I have bleated about this before. Every sport seems to want something different. People within the same sport are often also without consensus. Not surprisingly, a number of the major sporting codes in Australia actually don’t have major sporting infrastructure strategies outlining exactly what they do want in the venues they play or desire to play.

And resourcing is now at a premium.  Government finances were under varying levels of duress before COVID-19 – now they are stretched like never before in my lifetime. And don’t be fooled by promised of mass spending on infrastructure – the intention is to bring forward projects and to still deliver outcomes for a range of stakeholders rather than necessarily adding new or different bespoke major projects to the waiting list.

My counsel, when the dust settles, is for sports to be very clear on what they want and need. And document this. Nothing annoys Government more than mixed messages from stakeholders that should the greater part, be aligned.

‘Centralisation’ and ‘multi-purpose’ will continue to be a strong focus for Government when considering funding for such infrastructure. Get your head around it, get organised, take a partnership approach and leverage as best you can. And take a long term view. The alternative for a sport is to fund the infrastructure themselves... (I’m hearing crickets).

In the meantime, the following questions need to be answered by sports: Do they have:

  • An evidence-based view of the optimum size of the venue for their sport (remembering building for the biggest event can leave empty seats for much of your other content)?
  • Whole of sport agreement on infrastructure requirements from training to playing (including with private owners where relevant)? It wouldn’t hurt for sports to also consider their very important community needs at the same time (although many are better catered for in this space)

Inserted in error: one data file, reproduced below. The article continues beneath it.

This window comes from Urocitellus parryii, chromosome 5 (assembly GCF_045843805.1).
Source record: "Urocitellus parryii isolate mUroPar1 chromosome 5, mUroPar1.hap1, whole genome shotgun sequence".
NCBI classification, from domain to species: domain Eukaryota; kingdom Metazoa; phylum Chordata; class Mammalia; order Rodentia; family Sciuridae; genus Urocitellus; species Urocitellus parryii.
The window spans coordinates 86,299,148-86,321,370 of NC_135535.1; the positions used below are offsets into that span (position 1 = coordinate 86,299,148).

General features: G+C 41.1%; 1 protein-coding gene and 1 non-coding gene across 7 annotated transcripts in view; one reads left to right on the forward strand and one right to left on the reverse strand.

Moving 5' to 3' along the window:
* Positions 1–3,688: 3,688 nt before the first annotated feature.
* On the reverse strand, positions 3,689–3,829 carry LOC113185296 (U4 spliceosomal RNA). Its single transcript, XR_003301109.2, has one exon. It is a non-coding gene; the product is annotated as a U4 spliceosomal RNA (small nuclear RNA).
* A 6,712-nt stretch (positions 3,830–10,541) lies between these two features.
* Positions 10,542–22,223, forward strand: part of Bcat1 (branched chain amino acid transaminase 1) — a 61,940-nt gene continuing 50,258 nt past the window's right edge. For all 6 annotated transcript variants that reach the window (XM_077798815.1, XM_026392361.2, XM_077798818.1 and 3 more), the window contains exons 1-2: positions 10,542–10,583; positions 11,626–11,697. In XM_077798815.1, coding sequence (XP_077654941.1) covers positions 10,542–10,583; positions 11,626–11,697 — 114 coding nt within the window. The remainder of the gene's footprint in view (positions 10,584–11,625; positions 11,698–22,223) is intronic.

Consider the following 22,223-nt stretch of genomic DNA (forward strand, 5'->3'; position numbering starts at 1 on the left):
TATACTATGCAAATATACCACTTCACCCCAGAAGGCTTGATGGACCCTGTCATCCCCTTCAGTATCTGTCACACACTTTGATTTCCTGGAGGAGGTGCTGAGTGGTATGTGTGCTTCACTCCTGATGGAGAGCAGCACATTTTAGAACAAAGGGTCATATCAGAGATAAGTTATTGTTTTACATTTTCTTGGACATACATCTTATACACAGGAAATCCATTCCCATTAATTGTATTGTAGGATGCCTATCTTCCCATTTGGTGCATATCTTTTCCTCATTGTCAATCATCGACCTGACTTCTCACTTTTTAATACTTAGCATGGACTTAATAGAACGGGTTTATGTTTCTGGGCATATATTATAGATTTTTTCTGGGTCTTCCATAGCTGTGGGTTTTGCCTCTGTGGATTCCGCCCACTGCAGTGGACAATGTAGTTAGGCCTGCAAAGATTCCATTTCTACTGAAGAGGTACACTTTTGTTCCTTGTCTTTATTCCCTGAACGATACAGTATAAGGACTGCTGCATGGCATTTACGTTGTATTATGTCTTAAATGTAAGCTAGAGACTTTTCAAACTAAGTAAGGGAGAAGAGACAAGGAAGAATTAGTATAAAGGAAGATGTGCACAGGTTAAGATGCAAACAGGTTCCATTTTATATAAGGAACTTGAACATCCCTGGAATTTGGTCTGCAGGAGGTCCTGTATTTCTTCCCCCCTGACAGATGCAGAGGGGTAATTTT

• An infrastructure strategy outlining these needs and the mechanism of fulfilling them?
  • A definite position on what their sport brings to a potential project in terms of content (say, events, training, tenancy for offices, etc.)?
  • A funding strategy for delivery and operations?
  • Alignment to relevant government policy, and the right connections in government?

The sports best prepared will succeed when it comes to getting government investment, even with the current promises of infrastructure spending to ease our way out of the pandemic. Whilst luck and politics plays a part, I wouldn’t be leaving it to chance.

Let us know if you have any questions you think need to be answered during and post the COVID-19 pandemic.

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In this series-

Some Post COVID-19 Questions for Australian Sport

Episode 1: The Commercialisation of Professional Women’s Sport

Episode 2: Revisiting How We Play

Episode 3: What Will Member-Based Sporting Organisations Give Back?